by Barry Tanenbaum
When I asked Dave Black about the Mentor Trek he’d led in Switzerland last October, his immediate response had nothing at all to do with the awesome picture possibilities offered by the locale. “Ten days, one lens,” was what he said. I remember thinking, spoken like a true photographer.
Of course he got to the rest of it very quickly—the incredible scenery, the never-ending photo opportunities, the benefits to participants and instructors of the well-oiled mechanism of the trek operation—but the first thing that came to mind was the eye-opening capabilities of a particular lens—the AF-S NIKKOR 28-300mm f/3.5-5.6 ED VR.
In fact, that lens accounted for 99 percent of the photos he shot to illustrate how he handles exposure, composition and, most of all, dramatic lighting. “One of the things I emphasize all the time is how the light is working,” Dave says. “I tell people to let the light lead them to subjects—look for shafts of light, pockets of light. I’m very big on how just a little band or bit of light makes a picture much more dramatic, more attention-getting, than an evenly lit image.”
In the village of Brienz, for example, Dave pointed out a couple walking on the street and the shaft of light ahead of them. “I said, ‘Expose for the light, don’t worry about the shadows.’ The whole group waited until the couple hit the light, and then all the cameras went off, like it was a media frenzy.”
Other photos in which light led the way included images of hikers on the Eiger, the reflection of the sun on windows in Lucerne and a close-up of a keyhole in the village of Ulrichen.
Dave found that a lot of trek participants wanted to learn about using manual exposure, and he was happy to oblige as manual ties in neatly to his emphasis on light. For instance, manual exposure played a key role in Dave’s tips for photographing a valley partially shadowed by the Eiger in the village of Grindelwald. Take that picture on aperture or shutter priority and the camera will try to strike a balance. The green area will likely be too bright, the deep shadows will be lightened and all the drama and contrast lost.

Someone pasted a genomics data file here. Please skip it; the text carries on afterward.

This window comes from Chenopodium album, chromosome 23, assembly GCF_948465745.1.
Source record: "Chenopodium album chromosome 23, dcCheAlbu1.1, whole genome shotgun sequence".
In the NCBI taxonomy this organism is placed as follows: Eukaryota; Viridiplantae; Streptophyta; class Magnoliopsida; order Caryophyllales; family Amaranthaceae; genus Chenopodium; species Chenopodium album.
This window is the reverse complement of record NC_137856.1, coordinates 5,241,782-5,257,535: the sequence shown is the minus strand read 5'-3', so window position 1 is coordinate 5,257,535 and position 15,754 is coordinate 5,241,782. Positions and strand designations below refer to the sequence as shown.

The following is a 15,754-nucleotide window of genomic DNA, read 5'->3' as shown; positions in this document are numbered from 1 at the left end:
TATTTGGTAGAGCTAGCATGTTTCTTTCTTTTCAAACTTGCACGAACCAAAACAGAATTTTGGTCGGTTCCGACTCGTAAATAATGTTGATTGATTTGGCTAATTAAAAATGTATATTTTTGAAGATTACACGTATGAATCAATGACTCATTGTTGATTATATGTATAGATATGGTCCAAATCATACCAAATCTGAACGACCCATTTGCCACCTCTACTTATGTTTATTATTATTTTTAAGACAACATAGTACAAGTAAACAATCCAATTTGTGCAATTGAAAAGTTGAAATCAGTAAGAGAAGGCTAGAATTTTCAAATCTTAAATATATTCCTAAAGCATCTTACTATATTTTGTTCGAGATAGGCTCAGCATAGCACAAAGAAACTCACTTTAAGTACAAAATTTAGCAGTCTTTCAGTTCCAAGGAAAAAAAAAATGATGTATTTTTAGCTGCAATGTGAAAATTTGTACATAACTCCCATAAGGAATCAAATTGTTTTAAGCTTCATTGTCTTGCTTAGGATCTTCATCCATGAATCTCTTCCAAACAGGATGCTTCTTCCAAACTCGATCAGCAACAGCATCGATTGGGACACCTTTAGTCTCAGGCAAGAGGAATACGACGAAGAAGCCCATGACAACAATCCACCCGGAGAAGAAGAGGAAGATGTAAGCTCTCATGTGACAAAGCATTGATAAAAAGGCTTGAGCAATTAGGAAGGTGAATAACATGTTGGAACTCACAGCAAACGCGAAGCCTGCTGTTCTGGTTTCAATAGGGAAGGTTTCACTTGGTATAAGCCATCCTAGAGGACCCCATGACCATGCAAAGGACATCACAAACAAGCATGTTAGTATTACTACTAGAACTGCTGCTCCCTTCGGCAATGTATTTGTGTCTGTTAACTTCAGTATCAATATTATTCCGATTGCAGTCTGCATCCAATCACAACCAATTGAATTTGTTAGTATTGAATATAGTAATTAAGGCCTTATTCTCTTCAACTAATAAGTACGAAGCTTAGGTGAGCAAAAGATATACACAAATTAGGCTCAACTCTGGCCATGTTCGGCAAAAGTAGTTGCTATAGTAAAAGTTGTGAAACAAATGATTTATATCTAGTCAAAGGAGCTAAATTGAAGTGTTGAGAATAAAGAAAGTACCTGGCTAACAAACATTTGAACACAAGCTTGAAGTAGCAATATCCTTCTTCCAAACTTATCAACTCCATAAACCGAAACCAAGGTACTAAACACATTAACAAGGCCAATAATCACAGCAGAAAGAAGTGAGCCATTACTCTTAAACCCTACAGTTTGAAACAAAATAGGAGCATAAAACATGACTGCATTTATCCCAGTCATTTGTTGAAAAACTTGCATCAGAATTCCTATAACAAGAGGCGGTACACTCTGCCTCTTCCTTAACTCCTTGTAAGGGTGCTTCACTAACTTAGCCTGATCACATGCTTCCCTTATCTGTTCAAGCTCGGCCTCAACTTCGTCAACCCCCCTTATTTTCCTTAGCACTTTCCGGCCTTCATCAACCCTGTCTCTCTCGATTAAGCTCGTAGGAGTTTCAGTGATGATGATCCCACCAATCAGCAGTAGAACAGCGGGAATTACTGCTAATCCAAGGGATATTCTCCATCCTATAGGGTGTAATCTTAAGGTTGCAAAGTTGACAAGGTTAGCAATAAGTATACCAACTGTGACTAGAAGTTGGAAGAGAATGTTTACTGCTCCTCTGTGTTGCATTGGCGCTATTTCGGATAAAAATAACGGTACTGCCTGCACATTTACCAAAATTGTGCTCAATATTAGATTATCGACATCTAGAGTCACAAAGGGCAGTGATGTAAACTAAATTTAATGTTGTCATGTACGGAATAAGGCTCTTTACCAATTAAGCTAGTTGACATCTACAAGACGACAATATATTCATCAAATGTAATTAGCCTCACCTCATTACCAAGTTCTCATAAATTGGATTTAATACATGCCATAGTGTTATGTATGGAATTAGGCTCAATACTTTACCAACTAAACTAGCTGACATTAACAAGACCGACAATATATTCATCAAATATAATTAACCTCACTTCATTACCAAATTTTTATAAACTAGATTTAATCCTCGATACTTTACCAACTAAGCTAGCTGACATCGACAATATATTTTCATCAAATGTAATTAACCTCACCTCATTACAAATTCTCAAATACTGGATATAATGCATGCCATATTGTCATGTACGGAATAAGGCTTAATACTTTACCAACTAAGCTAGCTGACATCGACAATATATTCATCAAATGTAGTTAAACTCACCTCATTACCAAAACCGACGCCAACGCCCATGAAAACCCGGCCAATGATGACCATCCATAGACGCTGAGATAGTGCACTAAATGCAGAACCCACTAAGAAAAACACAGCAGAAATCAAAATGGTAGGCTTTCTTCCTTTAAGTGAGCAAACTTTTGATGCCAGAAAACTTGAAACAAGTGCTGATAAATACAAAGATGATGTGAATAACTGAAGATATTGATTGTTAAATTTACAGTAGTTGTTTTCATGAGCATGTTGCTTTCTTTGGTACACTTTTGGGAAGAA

How best to handle it? Dave reached back into the past and presented to the trekkers the sunny 16 rule as a starting point: on a sunny day, set your aperture to f/16 and your shutter speed to the reciprocal of what used to be ASA and is today ISO. Check the LCD and adjust if necessary. Over time you begin to build up experience so you know the exposure, or at least the starting point, in familiar situations. And you certainly build up the kind of savvy that tells you a picture can be only moments away. “We were taking the tram down from an alpine village in the Jungfrau region,” Dave says. “We couldn’t see very much, but every now and then there’d be a brief break in the trees. I always like to look out the window to see if something opens up—in the movie industry they call it a reveal. I told the class to keep an eye out, there might be a spectacular view, and as soon as I’d said that the trees opened up for maybe 20 feet of clear space and I and three others got a picture of a base jumper and the mountain.”
Not only did Dave rely almost exclusively on one lens—”the 28-300mm is a great travel lens with a great range for a variety of shots, convenient and unobtrusive”—he brought along only one camera—his D3S. “I’m not there to take pictures,” he says, “I’m there to teach. I need to be in front, leading the group, so I like to travel light.”
And when a trek participant would ask him, “What are you shooting with today?” he could answer, “Same thing I shot with yesterday.”
Visit Dave's website to see more of his work, www.daveblackphotography.com.